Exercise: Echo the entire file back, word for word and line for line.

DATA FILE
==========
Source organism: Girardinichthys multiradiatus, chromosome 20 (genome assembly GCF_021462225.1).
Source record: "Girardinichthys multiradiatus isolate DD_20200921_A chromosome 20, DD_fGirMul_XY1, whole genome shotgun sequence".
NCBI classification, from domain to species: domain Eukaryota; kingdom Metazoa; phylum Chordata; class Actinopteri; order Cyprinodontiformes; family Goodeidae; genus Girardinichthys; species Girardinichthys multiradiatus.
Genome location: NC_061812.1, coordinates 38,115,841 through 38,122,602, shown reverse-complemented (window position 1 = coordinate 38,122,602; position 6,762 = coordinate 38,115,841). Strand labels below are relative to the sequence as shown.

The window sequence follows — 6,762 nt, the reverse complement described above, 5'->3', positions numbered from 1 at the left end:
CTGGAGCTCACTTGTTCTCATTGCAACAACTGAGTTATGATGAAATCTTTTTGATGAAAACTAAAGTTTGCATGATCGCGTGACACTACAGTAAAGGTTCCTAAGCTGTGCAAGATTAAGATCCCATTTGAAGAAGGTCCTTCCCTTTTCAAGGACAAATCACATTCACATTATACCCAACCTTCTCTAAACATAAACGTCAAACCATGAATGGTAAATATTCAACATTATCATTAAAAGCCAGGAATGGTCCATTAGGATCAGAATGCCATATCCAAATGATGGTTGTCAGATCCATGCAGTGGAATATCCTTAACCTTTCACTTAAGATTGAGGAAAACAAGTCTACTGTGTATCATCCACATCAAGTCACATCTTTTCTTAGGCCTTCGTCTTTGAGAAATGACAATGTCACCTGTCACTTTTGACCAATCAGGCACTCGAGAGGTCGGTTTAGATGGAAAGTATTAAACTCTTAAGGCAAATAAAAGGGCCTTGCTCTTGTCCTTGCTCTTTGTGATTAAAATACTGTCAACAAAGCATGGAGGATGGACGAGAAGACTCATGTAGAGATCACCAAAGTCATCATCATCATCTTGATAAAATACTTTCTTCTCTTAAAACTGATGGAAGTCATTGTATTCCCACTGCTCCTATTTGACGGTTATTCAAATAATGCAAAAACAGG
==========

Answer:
Source organism: Girardinichthys multiradiatus, chromosome 20 (genome assembly GCF_021462225.1).
Source record: "Girardinichthys multiradiatus isolate DD_20200921_A chromosome 20, DD_fGirMul_XY1, whole genome shotgun sequence".
NCBI classification, from domain to species: domain Eukaryota; kingdom Metazoa; phylum Chordata; class Actinopteri; order Cyprinodontiformes; family Goodeidae; genus Girardinichthys; species Girardinichthys multiradiatus.
Genome location: NC_061812.1, coordinates 38,115,841 through 38,122,602, shown reverse-complemented (window position 1 = coordinate 38,122,602; position 6,762 = coordinate 38,115,841). Strand labels below are relative to the sequence as shown.

The window sequence follows — 6,762 nt, the reverse complement described above, 5'->3', positions numbered from 1 at the left end:
CTGGAGCTCACTTGTTCTCATTGCAACAACTGAGTTATGATGAAATCTTTTTGATGAAAACTAAAGTTTGCATGATCGCGTGACACTACAGTAAAGGTTCCTAAGCTGTGCAAGATTAAGATCCCATTTGAAGAAGGTCCTTCCCTTTTCAAGGACAAATCACATTCACATTATACCCAACCTTCTCTAAACATAAACGTCAAACCATGAATGGTAAATATTCAACATTATCATTAAAAGCCAGGAATGGTCCATTAGGATCAGAATGCCATATCCAAATGATGGTTGTCAGATCCATGCAGTGGAATATCCTTAACCTTTCACTTAAGATTGAGGAAAACAAGTCTACTGTGTATCATCCACATCAAGTCACATCTTTTCTTAGGCCTTCGTCTTTGAGAAATGACAATGTCACCTGTCACTTTTGACCAATCAGGCACTCGAGAGGTCGGTTTAGATGGAAAGTATTAAACTCTTAAGGCAAATAAAAGGGCCTTGCTCTTGTCCTTGCTCTTTGTGATTAAAATACTGTCAACAAAGCATGGAGGATGGACGAGAAGACTCATGTAGAGATCACCAAAGTCATCATCATCATCTTGATAAAATACTTTCTTCTCTTAAAACTGATGGAAGTCATTGTATTCCCACTGCTCCTATTTGACGGTTATTCAAATAATGCAAAAACAGG